Lord of the Flies starts with a bang, grabbing the audience’s attention and ensuring it never wanders throughout.
This Theatr Clwyd and Sherman Theatre production uses Nigel Williams’s adaptation of William Golding’s novel, boldly reimagined by director Emma Jordan and performed by a female cast (one male actor aside).
The novel was written by Golding after he experienced the horrors of war and has also been made into films. Despite not having read the book or seen the films, I still knew a lot about Lord of the Flies, so ingrained is the story in our culture. The idea of schoolboys stranded on a hitherto uninhabited island following a plane crash and their consequent demise into savagery – I admit it had put me off as it sounds so depressing. But while it tackles enormous themes, this production is excellent and hugely enjoyable.
Kate Lamb and Lola Adaja
Hannah Boyce, Leah Walker, Kate Lamb, Laura Singleton, Lowri Izzard, Lowri Hamer, and Mari Izzard
The children are girls from different schools, brought together as survivors after a plane evacuating them from a war crash lands. Set in the modern-day, the girls were sent to escape what sounds like a World War situation, so now believe they could be the only people left in the world.
Piggy advocates rules and meetings to come up with a sensible plan. Ralph is voted leader and sets about ensuring a fire is kept constantly burning and that shelters are built before nightfall. But the freedom and power goes to many of the other characters’ heads, particularly Jack, and they will not be tamed.
The power play and race for authority escalates until some truly terrible behaviour takes place, the details of which I won’t ruin.
The use of ‘the beast’ is interesting, is it genuine paranoia the like of which can happen when anarchy replaces order, or is it a justification for evil actions? The novel probably stemmed from Golding having seen what people could do to each other when under the spell of such a dictator as Hitler. This modern interpretation as my friend pointed out draws parallels with modern-day politics and terrorism built on fanaticism and scapegoating of others.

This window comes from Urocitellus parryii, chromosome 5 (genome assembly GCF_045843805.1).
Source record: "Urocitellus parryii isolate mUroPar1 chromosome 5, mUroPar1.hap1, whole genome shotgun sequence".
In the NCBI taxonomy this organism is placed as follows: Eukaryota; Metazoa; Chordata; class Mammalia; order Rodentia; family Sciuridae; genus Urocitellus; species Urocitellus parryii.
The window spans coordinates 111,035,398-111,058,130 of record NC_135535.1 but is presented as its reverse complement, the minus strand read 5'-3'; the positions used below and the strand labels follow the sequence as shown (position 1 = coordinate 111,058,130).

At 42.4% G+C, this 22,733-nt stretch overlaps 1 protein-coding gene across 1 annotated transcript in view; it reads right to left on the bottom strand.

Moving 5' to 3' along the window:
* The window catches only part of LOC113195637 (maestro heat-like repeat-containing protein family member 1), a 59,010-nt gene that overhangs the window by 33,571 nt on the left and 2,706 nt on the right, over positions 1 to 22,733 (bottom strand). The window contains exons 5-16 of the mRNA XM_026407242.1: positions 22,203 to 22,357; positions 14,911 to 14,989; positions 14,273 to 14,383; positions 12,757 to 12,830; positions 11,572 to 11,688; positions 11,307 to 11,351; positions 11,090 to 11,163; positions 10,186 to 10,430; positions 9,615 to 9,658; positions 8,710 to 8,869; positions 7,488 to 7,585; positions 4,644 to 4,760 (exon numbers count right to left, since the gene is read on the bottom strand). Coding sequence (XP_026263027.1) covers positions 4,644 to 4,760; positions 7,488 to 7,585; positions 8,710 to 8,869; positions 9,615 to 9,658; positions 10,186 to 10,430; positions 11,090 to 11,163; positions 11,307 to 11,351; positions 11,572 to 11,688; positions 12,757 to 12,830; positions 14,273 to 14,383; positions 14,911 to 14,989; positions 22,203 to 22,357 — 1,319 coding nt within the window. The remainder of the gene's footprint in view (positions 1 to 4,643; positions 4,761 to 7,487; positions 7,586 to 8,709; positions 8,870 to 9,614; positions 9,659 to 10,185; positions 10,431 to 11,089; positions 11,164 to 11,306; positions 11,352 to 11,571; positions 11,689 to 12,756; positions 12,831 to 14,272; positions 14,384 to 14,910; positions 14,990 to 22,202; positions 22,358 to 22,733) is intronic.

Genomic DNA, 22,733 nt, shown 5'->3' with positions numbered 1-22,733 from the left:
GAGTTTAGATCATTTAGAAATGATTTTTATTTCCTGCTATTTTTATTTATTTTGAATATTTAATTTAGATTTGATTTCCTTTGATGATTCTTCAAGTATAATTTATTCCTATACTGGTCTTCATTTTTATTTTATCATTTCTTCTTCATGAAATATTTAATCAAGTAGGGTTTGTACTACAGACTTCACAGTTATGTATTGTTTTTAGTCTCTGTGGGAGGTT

The girls are all acted by young women and referred to in the feminine form, but their names are still Jack, Ralph, Simon and so on. To me this is a master stroke which shows how little genuine difference gender really makes compared to the perceived difference. The story is about the human condition and what it’s capable of under certain circumstances, and gender is not important.
Lola Adaja and Gina Filingham
Hannah Boyce, Kate Lamb, Leah Walker and Laura Singleton
It was good to see young female actors playing physically strong, interesting, wild and sometimes savage characters in their own right, rather than – as can often be the case – foils or facilitators to male characters.
The story’s action takes place across the island, up on Castle Rock, on the beach, in the trees. A demanding ask for a set designer, one which James Perkins carries off with aplomb. The set is functional, eye-catching, dramatic and contemporary.
I was also impressed with movement director Liz Ranken’s work, as the powerful way the actors moved was really captivating. Making her professional debut, Olivia Marcus as Simon gave a memorable performance, particularly in acting a seizure very convincingly.
All of the actors were wonderful but Kate Lamb (Jack) and Gina Fillingham (Piggy) really gave stand-out performances. Audiences may know them from popular TV shows Call the Midwife and Benidorm respectively.
All in all Lord of the Flies is a powerful, interesting, thought-provoking show – a great night out.
Lord of the Flies is at Theatr Clwyd, Mold, until Saturday 13 October, then at Sherman Theatre, Cardiff, from Wednesday 17 October to Saturday 3 November.
Images Sam Taylor
Main image: Lowri and Mari Izzard
Mari Izzard writes about Lord of the Flies: Mari Izzard: Acting alongside my twin sister in Lord of the Flies
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